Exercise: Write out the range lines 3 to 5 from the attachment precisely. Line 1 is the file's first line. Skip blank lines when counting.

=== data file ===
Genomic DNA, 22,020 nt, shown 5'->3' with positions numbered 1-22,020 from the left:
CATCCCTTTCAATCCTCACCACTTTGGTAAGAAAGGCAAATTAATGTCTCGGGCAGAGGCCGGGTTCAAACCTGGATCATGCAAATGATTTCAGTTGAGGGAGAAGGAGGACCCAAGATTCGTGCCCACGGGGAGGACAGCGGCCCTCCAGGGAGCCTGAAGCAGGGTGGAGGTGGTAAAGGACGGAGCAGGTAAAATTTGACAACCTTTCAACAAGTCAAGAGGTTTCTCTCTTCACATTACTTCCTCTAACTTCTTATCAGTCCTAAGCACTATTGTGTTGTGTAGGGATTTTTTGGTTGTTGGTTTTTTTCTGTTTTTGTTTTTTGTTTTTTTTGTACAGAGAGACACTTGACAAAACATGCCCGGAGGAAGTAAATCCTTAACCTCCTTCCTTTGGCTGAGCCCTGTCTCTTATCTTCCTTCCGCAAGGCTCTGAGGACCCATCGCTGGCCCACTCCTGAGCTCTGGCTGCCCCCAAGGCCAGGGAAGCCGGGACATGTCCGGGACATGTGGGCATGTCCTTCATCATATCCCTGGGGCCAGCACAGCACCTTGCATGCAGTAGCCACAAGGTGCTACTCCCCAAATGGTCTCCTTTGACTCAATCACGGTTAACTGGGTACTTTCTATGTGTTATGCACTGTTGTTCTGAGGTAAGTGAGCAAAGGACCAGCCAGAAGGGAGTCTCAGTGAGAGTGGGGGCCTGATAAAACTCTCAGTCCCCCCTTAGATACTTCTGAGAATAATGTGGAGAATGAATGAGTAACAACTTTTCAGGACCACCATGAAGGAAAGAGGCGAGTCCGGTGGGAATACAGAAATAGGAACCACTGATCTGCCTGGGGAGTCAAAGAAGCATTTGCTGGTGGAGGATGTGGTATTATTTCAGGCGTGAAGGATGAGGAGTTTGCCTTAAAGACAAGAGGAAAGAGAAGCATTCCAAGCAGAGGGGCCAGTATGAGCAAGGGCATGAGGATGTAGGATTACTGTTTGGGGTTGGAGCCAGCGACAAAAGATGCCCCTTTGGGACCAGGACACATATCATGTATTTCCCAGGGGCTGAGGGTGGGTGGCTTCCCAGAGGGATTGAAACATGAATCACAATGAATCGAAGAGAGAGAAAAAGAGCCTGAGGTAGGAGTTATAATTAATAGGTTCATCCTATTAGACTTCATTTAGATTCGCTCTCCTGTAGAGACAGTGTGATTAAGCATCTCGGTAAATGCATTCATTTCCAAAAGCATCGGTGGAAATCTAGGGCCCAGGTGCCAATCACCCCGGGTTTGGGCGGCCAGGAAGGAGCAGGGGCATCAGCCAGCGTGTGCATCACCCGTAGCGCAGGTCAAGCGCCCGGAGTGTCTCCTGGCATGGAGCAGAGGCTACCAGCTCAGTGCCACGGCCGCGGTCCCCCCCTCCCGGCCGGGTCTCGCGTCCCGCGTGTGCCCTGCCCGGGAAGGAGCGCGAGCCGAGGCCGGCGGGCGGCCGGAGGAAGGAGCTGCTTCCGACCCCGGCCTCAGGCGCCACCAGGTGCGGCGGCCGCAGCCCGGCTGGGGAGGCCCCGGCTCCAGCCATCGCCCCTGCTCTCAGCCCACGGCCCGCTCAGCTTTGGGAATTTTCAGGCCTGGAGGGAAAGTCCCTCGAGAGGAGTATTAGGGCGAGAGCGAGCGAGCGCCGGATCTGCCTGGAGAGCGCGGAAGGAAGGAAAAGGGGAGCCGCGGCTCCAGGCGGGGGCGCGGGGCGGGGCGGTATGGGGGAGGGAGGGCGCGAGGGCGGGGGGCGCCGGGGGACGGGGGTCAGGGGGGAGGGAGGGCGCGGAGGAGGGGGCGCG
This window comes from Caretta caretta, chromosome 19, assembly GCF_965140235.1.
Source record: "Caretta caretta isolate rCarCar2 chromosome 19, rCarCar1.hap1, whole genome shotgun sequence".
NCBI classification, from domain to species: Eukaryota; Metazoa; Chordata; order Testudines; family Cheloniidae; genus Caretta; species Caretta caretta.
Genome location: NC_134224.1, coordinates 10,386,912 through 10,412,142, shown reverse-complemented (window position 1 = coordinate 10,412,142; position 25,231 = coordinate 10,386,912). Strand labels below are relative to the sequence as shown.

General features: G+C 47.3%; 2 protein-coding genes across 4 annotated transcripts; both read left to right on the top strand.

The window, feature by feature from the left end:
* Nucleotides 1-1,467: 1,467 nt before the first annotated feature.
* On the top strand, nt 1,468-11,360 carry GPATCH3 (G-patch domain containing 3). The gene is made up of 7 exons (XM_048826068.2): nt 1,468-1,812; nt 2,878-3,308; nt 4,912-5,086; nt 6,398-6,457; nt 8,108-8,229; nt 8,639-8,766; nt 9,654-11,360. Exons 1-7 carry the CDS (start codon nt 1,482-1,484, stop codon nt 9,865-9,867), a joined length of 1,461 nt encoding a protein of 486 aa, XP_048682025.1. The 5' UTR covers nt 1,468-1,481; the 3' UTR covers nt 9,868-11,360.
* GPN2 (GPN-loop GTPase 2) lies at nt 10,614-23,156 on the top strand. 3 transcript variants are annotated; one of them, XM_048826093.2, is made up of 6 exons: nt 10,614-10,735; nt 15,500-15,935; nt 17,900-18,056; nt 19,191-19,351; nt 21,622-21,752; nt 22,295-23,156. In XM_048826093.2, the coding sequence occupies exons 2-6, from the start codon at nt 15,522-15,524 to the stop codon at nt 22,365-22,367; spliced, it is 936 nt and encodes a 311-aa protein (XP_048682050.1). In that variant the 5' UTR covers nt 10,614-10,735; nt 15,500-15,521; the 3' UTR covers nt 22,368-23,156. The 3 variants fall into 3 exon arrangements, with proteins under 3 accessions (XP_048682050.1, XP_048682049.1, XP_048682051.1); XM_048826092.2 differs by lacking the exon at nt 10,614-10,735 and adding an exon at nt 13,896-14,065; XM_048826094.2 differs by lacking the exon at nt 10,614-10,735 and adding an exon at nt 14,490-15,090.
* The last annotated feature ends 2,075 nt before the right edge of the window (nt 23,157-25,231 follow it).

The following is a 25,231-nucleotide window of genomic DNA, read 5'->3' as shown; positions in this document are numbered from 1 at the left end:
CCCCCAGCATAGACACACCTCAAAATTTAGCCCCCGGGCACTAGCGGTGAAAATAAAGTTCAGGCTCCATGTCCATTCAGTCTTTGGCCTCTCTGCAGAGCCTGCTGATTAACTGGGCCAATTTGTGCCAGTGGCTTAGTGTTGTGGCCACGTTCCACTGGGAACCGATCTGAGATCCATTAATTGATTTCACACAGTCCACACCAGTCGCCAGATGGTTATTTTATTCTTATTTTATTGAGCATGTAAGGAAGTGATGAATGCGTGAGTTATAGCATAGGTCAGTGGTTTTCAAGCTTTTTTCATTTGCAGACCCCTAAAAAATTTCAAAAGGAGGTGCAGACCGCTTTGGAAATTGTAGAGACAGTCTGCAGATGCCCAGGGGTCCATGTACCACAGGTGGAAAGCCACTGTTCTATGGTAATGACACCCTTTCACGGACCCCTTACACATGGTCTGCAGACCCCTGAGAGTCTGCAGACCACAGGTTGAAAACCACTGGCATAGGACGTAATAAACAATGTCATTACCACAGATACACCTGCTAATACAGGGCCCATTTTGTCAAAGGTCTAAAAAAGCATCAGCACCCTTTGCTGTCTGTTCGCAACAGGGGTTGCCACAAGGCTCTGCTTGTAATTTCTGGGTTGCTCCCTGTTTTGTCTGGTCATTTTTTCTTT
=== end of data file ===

This window comes from Caretta caretta, chromosome 19, assembly GCF_965140235.1.
Source record: "Caretta caretta isolate rCarCar2 chromosome 19, rCarCar1.hap1, whole genome shotgun sequence".
NCBI classification, from domain to species: Eukaryota; Metazoa; Chordata; order Testudines; family Cheloniidae; genus Caretta; species Caretta caretta.